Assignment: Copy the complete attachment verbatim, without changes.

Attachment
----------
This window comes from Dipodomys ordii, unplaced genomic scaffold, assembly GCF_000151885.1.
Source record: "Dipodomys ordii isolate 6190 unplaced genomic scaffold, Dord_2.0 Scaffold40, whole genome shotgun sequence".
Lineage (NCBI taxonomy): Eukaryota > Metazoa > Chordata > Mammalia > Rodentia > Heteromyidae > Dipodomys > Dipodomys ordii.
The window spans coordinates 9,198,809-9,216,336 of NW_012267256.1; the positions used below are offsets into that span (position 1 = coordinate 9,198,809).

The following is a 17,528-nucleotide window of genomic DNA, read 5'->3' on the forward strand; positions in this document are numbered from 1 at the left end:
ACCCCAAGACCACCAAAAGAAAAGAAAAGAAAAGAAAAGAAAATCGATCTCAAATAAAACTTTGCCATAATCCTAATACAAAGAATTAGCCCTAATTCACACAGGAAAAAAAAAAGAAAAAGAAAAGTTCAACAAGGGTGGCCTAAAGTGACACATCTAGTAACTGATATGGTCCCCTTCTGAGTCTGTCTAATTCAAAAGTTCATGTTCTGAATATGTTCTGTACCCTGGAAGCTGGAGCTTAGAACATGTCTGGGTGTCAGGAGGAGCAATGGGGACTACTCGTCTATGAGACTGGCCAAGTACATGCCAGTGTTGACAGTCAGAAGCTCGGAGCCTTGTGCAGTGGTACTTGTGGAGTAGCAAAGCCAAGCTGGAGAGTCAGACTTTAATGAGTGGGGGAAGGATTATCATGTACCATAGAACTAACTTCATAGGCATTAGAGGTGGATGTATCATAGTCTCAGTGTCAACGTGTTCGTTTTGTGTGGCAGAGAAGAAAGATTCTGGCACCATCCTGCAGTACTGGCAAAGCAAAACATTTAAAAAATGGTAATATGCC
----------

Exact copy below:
This window comes from Dipodomys ordii, unplaced genomic scaffold, assembly GCF_000151885.1.
Source record: "Dipodomys ordii isolate 6190 unplaced genomic scaffold, Dord_2.0 Scaffold40, whole genome shotgun sequence".
Lineage (NCBI taxonomy): Eukaryota > Metazoa > Chordata > Mammalia > Rodentia > Heteromyidae > Dipodomys > Dipodomys ordii.
The window spans coordinates 9,198,809-9,216,336 of NW_012267256.1; the positions used below are offsets into that span (position 1 = coordinate 9,198,809).

The following is a 17,528-nucleotide window of genomic DNA, read 5'->3' on the forward strand; positions in this document are numbered from 1 at the left end:
ACCCCAAGACCACCAAAAGAAAAGAAAAGAAAAGAAAAGAAAATCGATCTCAAATAAAACTTTGCCATAATCCTAATACAAAGAATTAGCCCTAATTCACACAGGAAAAAAAAAAGAAAAAGAAAAGTTCAACAAGGGTGGCCTAAAGTGACACATCTAGTAACTGATATGGTCCCCTTCTGAGTCTGTCTAATTCAAAAGTTCATGTTCTGAATATGTTCTGTACCCTGGAAGCTGGAGCTTAGAACATGTCTGGGTGTCAGGAGGAGCAATGGGGACTACTCGTCTATGAGACTGGCCAAGTACATGCCAGTGTTGACAGTCAGAAGCTCGGAGCCTTGTGCAGTGGTACTTGTGGAGTAGCAAAGCCAAGCTGGAGAGTCAGACTTTAATGAGTGGGGGAAGGATTATCATGTACCATAGAACTAACTTCATAGGCATTAGAGGTGGATGTATCATAGTCTCAGTGTCAACGTGTTCGTTTTGTGTGGCAGAGAAGAAAGATTCTGGCACCATCCTGCAGTACTGGCAAAGCAAAACATTTAAAAAATGGTAATATGCC